“Don’t be fooled. You’re not in competition with other women.” – Tina Fey
So, this post is something I’ve been thinking about for a while and I want to say I’m writing with caution and hope not to offend anyone.
Before I got pregnant, I felt like I was repeatedly given one message: My life was unfilled because I didn’t have kids. I was missing out because I didn’t have kids. I’ll want children one day … ‘they’ all assured me.
But I didn’t. And quite honestly, as I read articles about the misery of parenting (apparently it’s the new vogue to complain about motherhood) and saw updates and posts about how hard it was to be a mom, I was further grounded in my expectation that pugs and mastiffs would be my only children.
But, we all know where this is going … I got knocked up.
Me. The spouse. One night. A look in his eye … timing, right?
First, the mom-parts of me blossomed, then the baby arrived, the nights got long, and the diapers piled up. I started to empathize with the articles and stories I’d read. It is hard! But so fulfilling … I get it! They’ve been right all along!
But, are they?
Of course meeting my tiny man has resulted in the happiest and most fulfilling moments of my life. And sure, some of those moments have been the hardest and most challenging. But I have to wonder, could I have not achieved fulfillment in any other way? And are my struggles so unique … can I even truly define them as struggles?
The other night, I spent time with an amazing group of women. And I was reminded that happiness and success come from many different sources. It doesn’t matter if working hard and achieving professional success is important to you. Or if crossing that first finish line is the ultimate goal. Or if being in a situation that allows you to spend every day with your children is your highest priority.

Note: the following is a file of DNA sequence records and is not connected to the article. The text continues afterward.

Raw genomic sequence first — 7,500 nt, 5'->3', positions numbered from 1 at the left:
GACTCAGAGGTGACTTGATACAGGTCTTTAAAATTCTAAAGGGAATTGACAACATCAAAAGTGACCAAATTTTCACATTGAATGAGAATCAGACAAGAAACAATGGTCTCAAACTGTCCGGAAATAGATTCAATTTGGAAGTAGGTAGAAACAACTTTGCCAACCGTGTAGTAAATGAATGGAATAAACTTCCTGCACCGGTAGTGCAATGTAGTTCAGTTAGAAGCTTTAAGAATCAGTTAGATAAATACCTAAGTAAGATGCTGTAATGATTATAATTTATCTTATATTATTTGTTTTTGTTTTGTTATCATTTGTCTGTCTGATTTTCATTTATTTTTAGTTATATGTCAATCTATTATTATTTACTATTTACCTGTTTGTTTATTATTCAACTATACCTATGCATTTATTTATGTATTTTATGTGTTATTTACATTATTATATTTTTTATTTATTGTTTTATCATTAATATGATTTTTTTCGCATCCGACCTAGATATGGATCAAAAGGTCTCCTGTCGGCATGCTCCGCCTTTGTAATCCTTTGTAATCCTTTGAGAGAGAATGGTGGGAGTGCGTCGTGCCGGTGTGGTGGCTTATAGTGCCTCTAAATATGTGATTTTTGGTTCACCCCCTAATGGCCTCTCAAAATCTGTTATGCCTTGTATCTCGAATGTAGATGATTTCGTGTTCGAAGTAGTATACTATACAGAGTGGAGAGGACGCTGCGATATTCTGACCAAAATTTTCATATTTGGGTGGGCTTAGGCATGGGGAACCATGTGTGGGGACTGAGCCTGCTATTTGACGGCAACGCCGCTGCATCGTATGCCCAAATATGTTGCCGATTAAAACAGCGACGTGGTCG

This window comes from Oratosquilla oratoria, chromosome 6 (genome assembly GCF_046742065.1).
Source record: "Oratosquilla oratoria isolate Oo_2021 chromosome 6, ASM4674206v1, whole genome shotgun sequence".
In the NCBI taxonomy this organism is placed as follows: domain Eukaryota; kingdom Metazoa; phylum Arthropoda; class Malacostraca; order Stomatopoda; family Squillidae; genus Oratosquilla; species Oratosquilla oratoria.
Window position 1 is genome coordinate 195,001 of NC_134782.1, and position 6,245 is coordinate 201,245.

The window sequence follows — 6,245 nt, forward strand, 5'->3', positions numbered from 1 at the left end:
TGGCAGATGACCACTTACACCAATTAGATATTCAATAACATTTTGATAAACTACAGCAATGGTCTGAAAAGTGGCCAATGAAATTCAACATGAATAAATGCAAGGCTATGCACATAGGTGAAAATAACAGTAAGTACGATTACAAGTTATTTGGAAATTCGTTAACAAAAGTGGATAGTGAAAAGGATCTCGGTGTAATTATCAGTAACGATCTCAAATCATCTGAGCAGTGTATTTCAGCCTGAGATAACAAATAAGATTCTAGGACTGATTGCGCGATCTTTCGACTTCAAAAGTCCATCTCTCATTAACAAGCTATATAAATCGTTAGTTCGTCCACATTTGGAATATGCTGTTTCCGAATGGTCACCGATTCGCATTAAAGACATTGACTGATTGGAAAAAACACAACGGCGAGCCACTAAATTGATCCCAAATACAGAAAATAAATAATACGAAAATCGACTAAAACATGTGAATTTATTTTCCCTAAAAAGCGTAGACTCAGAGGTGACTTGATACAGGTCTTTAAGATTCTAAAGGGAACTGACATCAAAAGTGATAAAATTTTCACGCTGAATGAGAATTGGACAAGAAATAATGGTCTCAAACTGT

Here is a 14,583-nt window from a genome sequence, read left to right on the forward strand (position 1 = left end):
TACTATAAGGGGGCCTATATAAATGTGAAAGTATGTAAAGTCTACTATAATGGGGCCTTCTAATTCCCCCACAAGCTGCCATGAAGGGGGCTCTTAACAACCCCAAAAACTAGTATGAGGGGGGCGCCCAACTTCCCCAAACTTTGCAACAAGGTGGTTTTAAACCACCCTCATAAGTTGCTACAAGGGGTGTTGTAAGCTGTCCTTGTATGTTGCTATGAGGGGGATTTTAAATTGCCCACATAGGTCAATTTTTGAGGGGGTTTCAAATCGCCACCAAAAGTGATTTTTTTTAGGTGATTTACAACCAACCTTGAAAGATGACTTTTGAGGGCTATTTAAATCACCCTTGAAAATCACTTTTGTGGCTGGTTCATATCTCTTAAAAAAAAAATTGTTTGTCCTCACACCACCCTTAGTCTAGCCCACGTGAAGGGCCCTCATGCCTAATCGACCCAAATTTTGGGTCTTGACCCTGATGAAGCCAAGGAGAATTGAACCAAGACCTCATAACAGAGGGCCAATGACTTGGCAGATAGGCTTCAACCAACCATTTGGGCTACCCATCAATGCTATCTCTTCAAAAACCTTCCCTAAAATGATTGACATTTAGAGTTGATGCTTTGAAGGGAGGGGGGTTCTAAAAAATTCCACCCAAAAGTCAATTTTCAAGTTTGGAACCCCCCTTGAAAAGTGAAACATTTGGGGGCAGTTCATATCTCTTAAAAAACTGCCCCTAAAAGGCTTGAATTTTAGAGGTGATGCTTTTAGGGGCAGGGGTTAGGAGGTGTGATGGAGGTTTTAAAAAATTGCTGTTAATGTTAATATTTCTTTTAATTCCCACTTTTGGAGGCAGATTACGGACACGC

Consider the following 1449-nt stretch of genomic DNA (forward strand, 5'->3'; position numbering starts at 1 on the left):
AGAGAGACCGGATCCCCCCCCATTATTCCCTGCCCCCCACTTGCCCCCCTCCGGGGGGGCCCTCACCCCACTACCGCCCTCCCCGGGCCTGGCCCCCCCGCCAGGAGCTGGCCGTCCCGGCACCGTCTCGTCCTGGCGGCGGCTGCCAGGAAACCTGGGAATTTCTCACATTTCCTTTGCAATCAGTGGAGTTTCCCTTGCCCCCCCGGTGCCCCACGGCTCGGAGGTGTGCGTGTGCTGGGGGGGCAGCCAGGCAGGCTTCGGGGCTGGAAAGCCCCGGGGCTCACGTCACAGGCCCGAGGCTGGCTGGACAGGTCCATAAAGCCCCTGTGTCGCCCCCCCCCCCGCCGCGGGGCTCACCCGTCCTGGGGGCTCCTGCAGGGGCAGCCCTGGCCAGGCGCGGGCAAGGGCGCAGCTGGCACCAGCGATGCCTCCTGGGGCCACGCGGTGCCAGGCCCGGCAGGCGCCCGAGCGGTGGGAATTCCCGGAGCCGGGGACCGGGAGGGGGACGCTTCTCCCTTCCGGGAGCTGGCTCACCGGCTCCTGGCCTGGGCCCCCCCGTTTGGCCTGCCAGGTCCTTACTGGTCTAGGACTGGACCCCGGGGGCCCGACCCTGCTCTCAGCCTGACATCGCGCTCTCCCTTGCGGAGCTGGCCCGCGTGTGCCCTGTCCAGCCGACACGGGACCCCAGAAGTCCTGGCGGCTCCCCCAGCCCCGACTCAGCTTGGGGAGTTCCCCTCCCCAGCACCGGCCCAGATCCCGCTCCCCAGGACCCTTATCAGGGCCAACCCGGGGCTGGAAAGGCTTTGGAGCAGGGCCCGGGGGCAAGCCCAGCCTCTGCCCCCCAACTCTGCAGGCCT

As women, it’s hard enough to accept ourselves. We shouldn’t help cultivate a society that doesn’t accept us. Do we really need to point out areas we’re failing to each other? Do we really need to say that one lifestyle choice is better, or more demanding, or more fulfilling than another? Can we really comment on what makes someone else happy?
There are a lot of dreams out there. A LOT. I only wish I could have the capacity to understand the wants and needs of everyone … or maybe not. It’s hard enough keeping up with my own wants and needs.
I think what I’m trying to say is that each woman is different. And we’re all AMAZING.
Some of us are single, some of us are married. Some of us have kids, some of us choose not to have children. Some of us are working moms and some of us are stay-at-home moms (and, increasingly, some are work-at-home-stay-at-home-moms). Some like cats, others prefer dogs.
We all have hearts, feelings, and hopes and whether or not we fit into a cookie-cutter lifestyle, we need to support each other. Instead of justifying our own choices by looking down on others or making wide assumptions about other lifestyles, we should be learning from each other and supporting other women to succeed in all the ways we can.
Don’t be fooled. You are not in competition with other women. Let’s support each other and celebrate our differences.